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The Difficulty of Preventing Code Reuse Attacks

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In this talk, I will give a brief introduction to code reuse attacks – e.g., return-oriented programming – and give an overview on recent developments in defenses; including academic proposal as well as actually deployed ones such as EMET and CFG .

I will present my own work on two advanced attack techniques dubbed “Branch History Flushing” (RAID 2014) and “Counterfeit Object-oriented Programming” (short COOP ; in submission). COOP abuses common artifacts in binary C++ code and breaks with long-held assumptions on the nature of code reuse attacks. Consequently, it bypasses a wide range of existing defenses including the recently proposed “Code-Pointer Separation” (practical “Code-Pointer Integrity”; OSDI 2014 ) and Windows 10’s CFG . I will discuss in particular why currently no strong defense against COOP exists that does not require access to a software’s source code and why designing a strong binary-only defense will be challenging.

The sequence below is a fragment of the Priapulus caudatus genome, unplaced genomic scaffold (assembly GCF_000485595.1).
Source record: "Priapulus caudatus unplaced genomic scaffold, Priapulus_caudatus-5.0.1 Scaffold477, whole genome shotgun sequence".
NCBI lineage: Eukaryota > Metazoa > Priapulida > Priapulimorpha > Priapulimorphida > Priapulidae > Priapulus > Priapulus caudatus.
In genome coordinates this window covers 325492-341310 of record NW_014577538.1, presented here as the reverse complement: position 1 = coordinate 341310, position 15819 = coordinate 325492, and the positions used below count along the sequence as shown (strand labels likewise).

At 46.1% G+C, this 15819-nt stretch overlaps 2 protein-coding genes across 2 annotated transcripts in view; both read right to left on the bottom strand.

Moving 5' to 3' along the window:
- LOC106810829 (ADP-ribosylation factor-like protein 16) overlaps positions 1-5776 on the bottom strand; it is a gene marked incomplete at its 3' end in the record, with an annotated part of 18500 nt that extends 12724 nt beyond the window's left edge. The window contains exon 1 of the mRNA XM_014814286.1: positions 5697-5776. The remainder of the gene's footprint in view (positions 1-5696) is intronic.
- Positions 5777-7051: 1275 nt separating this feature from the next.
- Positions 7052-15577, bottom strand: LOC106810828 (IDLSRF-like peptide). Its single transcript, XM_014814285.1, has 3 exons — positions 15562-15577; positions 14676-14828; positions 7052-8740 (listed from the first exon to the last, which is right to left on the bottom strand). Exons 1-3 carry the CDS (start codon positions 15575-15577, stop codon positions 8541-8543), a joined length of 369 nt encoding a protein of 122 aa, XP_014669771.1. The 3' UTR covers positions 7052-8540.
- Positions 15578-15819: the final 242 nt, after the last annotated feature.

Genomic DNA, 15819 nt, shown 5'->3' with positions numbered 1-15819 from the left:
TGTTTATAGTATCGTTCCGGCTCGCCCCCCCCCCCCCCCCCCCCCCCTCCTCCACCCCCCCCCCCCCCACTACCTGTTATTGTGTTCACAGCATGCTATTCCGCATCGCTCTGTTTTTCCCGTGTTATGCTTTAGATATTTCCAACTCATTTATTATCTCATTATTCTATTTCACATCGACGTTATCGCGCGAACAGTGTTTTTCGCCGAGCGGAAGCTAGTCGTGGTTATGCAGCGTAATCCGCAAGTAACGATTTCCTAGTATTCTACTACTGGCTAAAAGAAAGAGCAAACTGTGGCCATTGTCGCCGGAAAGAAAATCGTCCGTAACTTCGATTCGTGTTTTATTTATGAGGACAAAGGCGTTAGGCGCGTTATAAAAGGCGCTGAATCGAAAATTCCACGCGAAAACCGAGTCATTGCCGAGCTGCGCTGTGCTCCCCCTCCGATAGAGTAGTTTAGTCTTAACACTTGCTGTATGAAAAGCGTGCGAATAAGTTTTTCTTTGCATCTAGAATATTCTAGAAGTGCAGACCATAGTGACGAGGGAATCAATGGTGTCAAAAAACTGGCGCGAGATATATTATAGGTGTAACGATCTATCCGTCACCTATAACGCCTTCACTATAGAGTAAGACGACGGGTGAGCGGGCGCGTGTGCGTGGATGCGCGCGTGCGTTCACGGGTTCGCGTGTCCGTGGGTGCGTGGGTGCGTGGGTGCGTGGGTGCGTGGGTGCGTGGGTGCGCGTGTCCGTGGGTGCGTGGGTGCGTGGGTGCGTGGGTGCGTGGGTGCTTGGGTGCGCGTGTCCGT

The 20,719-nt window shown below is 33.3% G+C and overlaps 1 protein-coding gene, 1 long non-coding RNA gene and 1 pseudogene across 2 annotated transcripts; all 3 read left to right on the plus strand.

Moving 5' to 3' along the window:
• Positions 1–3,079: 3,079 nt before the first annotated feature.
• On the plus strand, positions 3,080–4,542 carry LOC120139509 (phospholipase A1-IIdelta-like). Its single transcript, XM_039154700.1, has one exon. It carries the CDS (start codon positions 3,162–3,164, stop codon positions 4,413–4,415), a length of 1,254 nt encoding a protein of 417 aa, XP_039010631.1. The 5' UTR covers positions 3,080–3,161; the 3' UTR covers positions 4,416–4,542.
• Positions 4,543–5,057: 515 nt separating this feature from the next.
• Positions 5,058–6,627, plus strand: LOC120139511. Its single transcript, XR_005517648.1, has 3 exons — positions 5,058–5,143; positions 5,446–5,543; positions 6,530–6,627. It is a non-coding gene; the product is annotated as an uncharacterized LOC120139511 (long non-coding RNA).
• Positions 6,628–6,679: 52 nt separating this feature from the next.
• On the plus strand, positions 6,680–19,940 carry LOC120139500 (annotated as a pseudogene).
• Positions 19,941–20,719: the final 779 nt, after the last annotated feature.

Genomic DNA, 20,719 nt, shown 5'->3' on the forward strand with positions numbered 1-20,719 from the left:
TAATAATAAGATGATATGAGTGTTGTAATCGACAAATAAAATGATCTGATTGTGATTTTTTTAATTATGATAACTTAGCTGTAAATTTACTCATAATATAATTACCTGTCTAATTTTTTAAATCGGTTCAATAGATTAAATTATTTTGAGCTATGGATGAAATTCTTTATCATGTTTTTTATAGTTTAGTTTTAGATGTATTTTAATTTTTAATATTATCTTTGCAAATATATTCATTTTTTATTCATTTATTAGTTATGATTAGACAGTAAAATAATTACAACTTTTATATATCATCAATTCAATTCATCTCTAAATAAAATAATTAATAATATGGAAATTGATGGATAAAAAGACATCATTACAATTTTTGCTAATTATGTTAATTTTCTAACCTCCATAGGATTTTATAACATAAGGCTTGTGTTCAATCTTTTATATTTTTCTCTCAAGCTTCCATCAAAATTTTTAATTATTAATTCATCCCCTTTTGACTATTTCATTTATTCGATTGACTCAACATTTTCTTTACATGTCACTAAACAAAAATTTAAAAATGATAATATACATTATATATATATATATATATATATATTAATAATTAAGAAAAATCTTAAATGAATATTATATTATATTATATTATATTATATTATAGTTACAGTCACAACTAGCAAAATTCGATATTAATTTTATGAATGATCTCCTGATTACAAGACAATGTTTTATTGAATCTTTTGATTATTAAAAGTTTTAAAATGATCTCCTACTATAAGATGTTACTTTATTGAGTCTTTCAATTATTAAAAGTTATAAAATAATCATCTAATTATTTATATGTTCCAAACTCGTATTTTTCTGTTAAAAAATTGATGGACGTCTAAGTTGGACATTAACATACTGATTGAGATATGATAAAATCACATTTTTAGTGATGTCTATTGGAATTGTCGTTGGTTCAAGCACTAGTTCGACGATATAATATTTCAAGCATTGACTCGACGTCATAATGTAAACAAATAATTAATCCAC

The main takeaway should be that many of today’s defenses are built on improper assumptions and that even supposedly small “wiggle room” for an attacker can still lead to full system compromise.

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